They also drew clever maps, adjusted for population (Massachusetts thus being larger than Idaho, New York almost the same size as California) and on them plotted the geographical frequency of the more interesting discoveries—showing at a glance that it was people in the Appalachians who most commonly called an abscess a “bealing,” for instance, and how a bird, a particularly pretty kind of swift, was known as a “chimney sweep” more commonly in the Deep South than elsewhere.
And so they gathered and annotated all of these, and in total some sixty thousand further lexical illustrations of just how varied and mismatched and chaotic this country truly is—or was, at least, half a century ago. There is in truth little new, or newly found, in the dictionary: this is a deliberately fashioned portrait of the regional language of America as it was half a century ago—one small criticism that can fairly be leveled at a dictionary of the words of a vanished world, that is now published for a modern world so much more accustomed to the immediate and the up to date.
The completed dictionary memorializes an American language that is demarcated by geography, topography, heritage, immigration. In that sense it differs significantly from the many slang dictionaries, which display a quite different, but equally informal language, that is denominated largely by craft, by age, by persuasion. The language of thieves and computer geeks, of carnival workers and sportsmen, of drug addicts and prostitutes and the homosexual world is qualitatively different from the dialect words of those who have lived for years in the valleys of West Virginia, say, or the plains of South Dakota. These two kinds of languages may occasionally overlap, but they are by no means cut from the same cloth.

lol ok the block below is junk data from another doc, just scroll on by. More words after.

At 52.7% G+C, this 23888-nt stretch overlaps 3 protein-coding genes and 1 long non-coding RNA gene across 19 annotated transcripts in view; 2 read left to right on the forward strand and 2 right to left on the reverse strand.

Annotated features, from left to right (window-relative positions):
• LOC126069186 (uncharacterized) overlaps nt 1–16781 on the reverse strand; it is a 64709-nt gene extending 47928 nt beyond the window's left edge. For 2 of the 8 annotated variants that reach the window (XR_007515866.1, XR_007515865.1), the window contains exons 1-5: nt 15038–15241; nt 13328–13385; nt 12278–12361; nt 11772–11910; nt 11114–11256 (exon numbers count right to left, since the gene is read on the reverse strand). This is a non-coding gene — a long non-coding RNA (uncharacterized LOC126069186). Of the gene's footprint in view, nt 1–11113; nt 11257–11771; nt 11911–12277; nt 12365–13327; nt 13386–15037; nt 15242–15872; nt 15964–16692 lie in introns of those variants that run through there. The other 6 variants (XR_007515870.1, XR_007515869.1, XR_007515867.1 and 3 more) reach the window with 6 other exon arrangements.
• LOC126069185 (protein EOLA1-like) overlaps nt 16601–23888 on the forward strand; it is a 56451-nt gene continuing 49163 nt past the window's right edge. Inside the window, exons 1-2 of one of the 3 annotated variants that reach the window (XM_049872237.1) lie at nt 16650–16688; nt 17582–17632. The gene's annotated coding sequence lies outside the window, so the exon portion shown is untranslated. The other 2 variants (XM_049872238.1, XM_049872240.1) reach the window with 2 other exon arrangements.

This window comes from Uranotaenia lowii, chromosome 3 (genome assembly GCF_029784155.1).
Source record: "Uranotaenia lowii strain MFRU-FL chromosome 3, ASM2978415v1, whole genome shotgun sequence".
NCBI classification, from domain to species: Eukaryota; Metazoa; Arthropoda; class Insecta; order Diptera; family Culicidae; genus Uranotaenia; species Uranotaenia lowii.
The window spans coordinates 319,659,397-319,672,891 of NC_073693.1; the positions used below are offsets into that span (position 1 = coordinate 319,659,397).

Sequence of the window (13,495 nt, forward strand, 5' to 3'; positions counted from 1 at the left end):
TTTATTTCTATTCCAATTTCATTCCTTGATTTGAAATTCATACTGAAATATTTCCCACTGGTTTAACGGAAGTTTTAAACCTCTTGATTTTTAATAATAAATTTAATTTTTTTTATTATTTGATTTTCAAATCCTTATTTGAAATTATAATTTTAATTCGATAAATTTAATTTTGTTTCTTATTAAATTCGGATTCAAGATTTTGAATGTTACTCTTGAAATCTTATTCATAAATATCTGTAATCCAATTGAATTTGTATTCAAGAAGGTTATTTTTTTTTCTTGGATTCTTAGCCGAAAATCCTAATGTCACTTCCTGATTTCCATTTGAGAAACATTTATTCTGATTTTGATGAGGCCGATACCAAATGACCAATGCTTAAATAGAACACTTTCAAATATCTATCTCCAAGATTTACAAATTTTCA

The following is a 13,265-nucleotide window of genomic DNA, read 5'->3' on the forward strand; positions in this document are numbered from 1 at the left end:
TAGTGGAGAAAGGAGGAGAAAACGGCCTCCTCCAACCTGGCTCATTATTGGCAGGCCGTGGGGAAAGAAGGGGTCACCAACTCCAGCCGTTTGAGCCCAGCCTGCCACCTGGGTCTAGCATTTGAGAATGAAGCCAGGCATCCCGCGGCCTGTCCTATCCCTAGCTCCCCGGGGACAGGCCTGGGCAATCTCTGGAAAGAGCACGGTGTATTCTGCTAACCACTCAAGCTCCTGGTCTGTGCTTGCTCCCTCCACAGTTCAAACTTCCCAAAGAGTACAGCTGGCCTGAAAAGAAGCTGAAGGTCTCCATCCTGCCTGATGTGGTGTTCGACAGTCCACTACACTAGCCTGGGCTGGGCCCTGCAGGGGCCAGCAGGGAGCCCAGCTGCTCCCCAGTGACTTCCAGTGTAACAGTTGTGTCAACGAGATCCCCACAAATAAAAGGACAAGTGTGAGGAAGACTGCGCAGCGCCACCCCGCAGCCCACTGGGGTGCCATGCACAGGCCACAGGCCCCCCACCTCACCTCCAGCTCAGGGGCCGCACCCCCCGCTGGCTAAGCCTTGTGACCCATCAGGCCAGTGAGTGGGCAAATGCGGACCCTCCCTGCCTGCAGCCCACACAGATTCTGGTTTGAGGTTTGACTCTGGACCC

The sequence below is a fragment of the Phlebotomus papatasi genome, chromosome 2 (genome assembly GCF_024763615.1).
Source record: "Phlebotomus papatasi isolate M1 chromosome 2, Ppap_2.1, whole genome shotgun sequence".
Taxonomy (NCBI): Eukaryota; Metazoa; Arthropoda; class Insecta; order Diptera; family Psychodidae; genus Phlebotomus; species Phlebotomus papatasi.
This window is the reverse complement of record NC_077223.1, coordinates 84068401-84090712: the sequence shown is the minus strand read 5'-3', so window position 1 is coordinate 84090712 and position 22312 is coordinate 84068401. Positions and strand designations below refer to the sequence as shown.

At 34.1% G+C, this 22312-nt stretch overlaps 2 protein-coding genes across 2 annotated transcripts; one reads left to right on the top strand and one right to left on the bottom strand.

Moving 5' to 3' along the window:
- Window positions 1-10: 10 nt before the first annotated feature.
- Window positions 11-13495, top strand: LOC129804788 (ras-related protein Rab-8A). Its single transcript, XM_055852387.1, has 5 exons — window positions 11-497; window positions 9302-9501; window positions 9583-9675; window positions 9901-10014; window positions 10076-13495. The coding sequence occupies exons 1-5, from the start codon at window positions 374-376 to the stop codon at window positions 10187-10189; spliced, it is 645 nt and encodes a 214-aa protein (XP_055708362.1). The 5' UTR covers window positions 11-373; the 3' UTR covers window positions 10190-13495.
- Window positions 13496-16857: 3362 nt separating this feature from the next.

It is customary to suppose that it is the constant addition of slang to the mainstream of standard English that keeps American English so deliciously alive as a language—rendering it the most robust, flexible, and influential of all languages known. The recent publication of two immense new slang lexicons—Jonathan Lighter’s half-completed Historical Dictionary of American Slang, and Jonathon Green’s Dictionary of Slang—reinforces this notion, reminding us of its truth. Browsing through the thousands of pages of the slang dictionaries displays vividly—and in a way that browsing through DARE does not—just how much the informal cutting-edge vocabulary adds, in great measure, to the richness of what we speak and write today.
Not all slang words make it into the formal vocabulary, of course—even after a century’s slang usage, no New York Times reporter would write that “the cops” were investigating a crime. But he would write, and without fear of an editor’s objection, that police were looking into charges that someone had “filched” a purse, and that he later had stashed the “booty” in his room—in so writing employing two words that were once egregiously informal slang, and yet are now made entirely acceptable to all.
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